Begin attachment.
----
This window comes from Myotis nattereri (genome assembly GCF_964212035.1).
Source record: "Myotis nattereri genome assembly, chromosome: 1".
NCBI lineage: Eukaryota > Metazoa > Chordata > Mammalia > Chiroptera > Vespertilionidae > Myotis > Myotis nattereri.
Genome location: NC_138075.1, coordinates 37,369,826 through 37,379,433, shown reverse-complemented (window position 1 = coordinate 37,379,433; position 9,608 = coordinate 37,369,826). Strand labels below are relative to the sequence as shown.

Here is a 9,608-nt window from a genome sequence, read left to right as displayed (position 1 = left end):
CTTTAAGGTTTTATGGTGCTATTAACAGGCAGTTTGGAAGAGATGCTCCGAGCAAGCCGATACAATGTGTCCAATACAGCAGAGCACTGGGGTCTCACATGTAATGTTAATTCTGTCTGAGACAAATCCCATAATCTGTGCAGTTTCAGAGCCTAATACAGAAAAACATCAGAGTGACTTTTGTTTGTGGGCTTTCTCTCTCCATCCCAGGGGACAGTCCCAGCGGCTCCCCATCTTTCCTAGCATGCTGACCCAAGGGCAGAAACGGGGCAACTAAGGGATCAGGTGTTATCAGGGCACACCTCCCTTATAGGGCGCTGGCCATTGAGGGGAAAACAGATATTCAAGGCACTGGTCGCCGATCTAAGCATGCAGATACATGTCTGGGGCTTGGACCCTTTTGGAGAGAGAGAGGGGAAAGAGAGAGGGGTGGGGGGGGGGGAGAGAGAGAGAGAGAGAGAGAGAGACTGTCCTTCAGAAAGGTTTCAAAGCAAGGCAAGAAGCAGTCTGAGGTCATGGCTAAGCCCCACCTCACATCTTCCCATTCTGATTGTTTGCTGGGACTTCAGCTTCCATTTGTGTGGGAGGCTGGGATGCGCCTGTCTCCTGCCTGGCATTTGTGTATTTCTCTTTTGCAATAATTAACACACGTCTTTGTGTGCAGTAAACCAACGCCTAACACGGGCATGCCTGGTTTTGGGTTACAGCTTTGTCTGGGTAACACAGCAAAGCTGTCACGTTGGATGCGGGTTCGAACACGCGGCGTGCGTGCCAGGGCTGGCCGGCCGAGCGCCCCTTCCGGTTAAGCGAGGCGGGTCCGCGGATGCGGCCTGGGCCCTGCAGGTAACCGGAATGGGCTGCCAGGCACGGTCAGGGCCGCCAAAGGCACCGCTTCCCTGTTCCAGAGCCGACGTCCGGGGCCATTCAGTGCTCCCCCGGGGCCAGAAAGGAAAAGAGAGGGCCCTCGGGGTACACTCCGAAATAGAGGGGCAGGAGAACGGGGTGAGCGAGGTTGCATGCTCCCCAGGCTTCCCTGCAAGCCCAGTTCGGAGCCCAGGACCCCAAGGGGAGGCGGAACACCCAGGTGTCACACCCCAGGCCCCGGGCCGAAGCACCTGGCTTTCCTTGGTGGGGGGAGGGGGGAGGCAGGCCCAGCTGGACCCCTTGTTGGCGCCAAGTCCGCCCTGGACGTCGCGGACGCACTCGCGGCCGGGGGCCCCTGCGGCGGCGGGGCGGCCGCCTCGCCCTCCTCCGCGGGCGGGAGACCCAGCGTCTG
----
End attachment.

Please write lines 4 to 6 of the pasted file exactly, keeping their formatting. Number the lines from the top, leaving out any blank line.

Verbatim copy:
Genome location: NC_138075.1, coordinates 37,369,826 through 37,379,433, shown reverse-complemented (window position 1 = coordinate 37,379,433; position 9,608 = coordinate 37,369,826). Strand labels below are relative to the sequence as shown.

Here is a 9,608-nt window from a genome sequence, read left to right as displayed (position 1 = left end):
CTTTAAGGTTTTATGGTGCTATTAACAGGCAGTTTGGAAGAGATGCTCCGAGCAAGCCGATACAATGTGTCCAATACAGCAGAGCACTGGGGTCTCACATGTAATGTTAATTCTGTCTGAGACAAATCCCATAATCTGTGCAGTTTCAGAGCCTAATACAGAAAAACATCAGAGTGACTTTTGTTTGTGGGCTTTCTCTCTCCATCCCAGGGGACAGTCCCAGCGGCTCCCCATCTTTCCTAGCATGCTGACCCAAGGGCAGAAACGGGGCAACTAAGGGATCAGGTGTTATCAGGGCACACCTCCCTTATAGGGCGCTGGCCATTGAGGGGAAAACAGATATTCAAGGCACTGGTCGCCGATCTAAGCATGCAGATACATGTCTGGGGCTTGGACCCTTTTGGAGAGAGAGAGGGGAAAGAGAGAGGGGTGGGGGGGGGGGAGAGAGAGAGAGAGAGAGAGAGAGACTGTCCTTCAGAAAGGTTTCAAAGCAAGGCAAGAAGCAGTCTGAGGTCATGGCTAAGCCCCACCTCACATCTTCCCATTCTGATTGTTTGCTGGGACTTCAGCTTCCATTTGTGTGGGAGGCTGGGATGCGCCTGTCTCCTGCCTGGCATTTGTGTATTTCTCTTTTGCAATAATTAACACACGTCTTTGTGTGCAGTAAACCAACGCCTAACACGGGCATGCCTGGTTTTGGGTTACAGCTTTGTCTGGGTAACACAGCAAAGCTGTCACGTTGGATGCGGGTTCGAACACGCGGCGTGCGTGCCAGGGCTGGCCGGCCGAGCGCCCCTTCCGGTTAAGCGAGGCGGGTCCGCGGATGCGGCCTGGGCCCTGCAGGTAACCGGAATGGGCTGCCAGGCACGGTCAGGGCCGCCAAAGGCACCGCTTCCCTGTTCCAGAGCCGACGTCCGGGGCCATTCAGTGCTCCCCCGGGGCCAGAAAGGAAAAGAGAGGGCCCTCGGGGTACACTCCGAAATAGAGGGGCAGGAGAACGGGGTGAGCGAGGTTGCATGCTCCCCAGGCTTCCCTGCAAGCCCAGTTCGGAGCCCAGGACCCCAAGGGGAGGCGGAACACCCAGGTGTCACACCCCAGGCCCCGGGCCGAAGCACCTGGCTTTCCTTGGTGGGGGGAGGGGGGAGGCAGGCCCAGCTGGACCCCTTGTTGGCGCCAAGTCCGCCCTGGACGTCGCGGACGCACTCGCGGCCGGGGGCCCCTGCGGCGGCGGGGCGGCCGCCTCGCCCTCCTCCGCGGGCGGGAGACCCAGCGTCTG